Did you ever think you’d emotionally identify with an acrobat on stage twisting into a physically impossible position or doing a series of flips in the air that would nauseate a normal human being? No? Yeah, me neither. But the Montreal-based circus troupe Les 7 doigts de la main (or the 7 fingers of the hand) took all of my preconceptions about acrobatics as an art form and completely transformed them once I encountered their heartfelt, passionate work.
Les 7 doigts was founded in 2002 by seven young directors who came together to create a collective “hand,” working towards a common goal. Their aim was clear from the start: to “bring circus to a human scale.” In an industry focused on spectacle, the founders were looking to create something with heart and purpose. Together, these seven original artists have worked to direct, choreograph, write and coach the eight productions which have gained them international acclaim and set them apart as a unique voice for the circus arts. The company has become such a predominant voice in acrobatics and movement that they were asked to choreograph the much buzzed-about revival of Pippin, showing this spring at Boston’s own American Repertory Theater.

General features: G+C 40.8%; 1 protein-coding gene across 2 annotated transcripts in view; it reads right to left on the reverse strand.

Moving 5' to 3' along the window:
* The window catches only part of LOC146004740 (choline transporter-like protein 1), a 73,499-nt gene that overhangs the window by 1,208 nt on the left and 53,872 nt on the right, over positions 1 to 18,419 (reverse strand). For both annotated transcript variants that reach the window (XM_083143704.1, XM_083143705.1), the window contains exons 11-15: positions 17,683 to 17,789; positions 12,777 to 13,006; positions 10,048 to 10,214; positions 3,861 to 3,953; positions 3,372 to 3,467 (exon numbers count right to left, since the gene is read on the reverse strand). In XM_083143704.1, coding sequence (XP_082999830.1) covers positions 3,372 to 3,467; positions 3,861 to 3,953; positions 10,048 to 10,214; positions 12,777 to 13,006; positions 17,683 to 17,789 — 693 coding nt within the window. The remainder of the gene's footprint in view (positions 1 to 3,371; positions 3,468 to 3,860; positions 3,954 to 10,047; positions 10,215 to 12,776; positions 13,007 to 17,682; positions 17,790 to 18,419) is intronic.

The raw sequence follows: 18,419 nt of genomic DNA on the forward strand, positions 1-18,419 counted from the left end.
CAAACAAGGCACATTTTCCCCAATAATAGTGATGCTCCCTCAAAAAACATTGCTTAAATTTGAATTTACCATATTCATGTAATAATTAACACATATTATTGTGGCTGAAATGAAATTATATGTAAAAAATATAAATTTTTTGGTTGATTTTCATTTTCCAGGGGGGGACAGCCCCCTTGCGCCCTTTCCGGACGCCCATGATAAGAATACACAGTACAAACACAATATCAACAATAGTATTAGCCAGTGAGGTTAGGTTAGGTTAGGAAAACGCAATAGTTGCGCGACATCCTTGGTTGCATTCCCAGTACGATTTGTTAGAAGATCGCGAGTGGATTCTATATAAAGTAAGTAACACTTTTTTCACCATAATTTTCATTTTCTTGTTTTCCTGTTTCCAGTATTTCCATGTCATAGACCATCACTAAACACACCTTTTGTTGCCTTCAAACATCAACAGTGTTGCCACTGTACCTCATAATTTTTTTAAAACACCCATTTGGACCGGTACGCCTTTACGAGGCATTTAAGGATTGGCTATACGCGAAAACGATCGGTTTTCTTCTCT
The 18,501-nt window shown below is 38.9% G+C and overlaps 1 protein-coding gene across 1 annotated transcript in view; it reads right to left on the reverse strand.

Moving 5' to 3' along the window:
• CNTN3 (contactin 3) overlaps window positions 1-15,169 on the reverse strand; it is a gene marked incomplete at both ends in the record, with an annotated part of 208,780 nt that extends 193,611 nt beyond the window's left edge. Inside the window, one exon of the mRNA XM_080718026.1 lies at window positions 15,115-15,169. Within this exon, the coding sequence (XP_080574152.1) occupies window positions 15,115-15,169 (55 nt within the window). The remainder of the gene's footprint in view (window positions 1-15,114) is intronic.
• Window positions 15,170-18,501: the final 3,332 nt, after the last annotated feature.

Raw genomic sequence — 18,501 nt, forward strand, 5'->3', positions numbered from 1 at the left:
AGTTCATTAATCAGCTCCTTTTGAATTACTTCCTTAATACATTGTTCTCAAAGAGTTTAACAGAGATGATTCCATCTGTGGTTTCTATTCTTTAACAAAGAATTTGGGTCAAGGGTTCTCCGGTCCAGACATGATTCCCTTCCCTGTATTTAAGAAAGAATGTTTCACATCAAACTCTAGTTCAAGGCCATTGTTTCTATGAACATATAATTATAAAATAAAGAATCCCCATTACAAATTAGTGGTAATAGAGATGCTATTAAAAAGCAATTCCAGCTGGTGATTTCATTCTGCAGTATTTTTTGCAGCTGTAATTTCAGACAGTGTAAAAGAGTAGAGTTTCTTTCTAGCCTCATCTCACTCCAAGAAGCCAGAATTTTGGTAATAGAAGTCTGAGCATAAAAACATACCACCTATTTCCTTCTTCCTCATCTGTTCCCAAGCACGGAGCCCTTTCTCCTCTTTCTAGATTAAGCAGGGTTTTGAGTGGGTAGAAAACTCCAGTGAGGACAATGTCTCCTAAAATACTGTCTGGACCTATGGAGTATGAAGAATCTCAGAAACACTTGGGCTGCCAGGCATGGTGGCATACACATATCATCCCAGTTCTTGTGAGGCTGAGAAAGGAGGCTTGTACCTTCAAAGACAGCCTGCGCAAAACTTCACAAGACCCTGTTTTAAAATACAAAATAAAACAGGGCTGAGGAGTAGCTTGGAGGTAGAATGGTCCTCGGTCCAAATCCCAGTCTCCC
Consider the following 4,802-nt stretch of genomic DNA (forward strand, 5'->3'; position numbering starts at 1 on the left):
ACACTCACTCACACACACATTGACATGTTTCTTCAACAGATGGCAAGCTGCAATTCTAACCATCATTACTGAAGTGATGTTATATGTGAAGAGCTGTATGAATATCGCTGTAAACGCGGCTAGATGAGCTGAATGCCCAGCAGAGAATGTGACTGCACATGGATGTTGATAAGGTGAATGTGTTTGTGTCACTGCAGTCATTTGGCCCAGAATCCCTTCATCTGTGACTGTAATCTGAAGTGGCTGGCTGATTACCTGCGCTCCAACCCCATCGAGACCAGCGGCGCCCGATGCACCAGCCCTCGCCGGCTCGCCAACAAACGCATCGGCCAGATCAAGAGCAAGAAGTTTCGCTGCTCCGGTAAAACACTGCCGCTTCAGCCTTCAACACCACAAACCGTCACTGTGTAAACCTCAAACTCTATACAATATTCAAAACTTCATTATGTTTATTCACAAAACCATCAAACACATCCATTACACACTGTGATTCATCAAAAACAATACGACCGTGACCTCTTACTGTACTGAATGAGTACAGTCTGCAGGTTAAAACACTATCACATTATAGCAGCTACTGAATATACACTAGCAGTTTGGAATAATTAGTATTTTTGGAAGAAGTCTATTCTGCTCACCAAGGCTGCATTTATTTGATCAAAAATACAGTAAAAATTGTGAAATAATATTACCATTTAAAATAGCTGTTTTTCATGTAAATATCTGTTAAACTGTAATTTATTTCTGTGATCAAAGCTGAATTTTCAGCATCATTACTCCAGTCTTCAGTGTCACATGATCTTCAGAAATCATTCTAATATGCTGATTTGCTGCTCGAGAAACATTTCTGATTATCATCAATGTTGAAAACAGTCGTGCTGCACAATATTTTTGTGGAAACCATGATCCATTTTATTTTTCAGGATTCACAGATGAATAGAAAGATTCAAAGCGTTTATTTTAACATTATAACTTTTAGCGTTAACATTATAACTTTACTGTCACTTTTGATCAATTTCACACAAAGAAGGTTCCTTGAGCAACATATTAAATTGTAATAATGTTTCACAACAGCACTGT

In ArtsEmerson’s inaugural 2010/2011 Season, Les 7 doigts brought PSY to the expansive Cutler Majestic stage. Initially, I was hesitant of a “circus” show; over time, I was convinced by word of mouth to go see it. I am ever so thankful that I did. PSY delivered a stripped down, inherently human dramatic work expressed through movement, sound and, yes, acrobatics. Mixed in with the (literally) jaw-dropping stunts and contortions was a group of people trying to uncover the central question of the theatre: what does it mean to be human?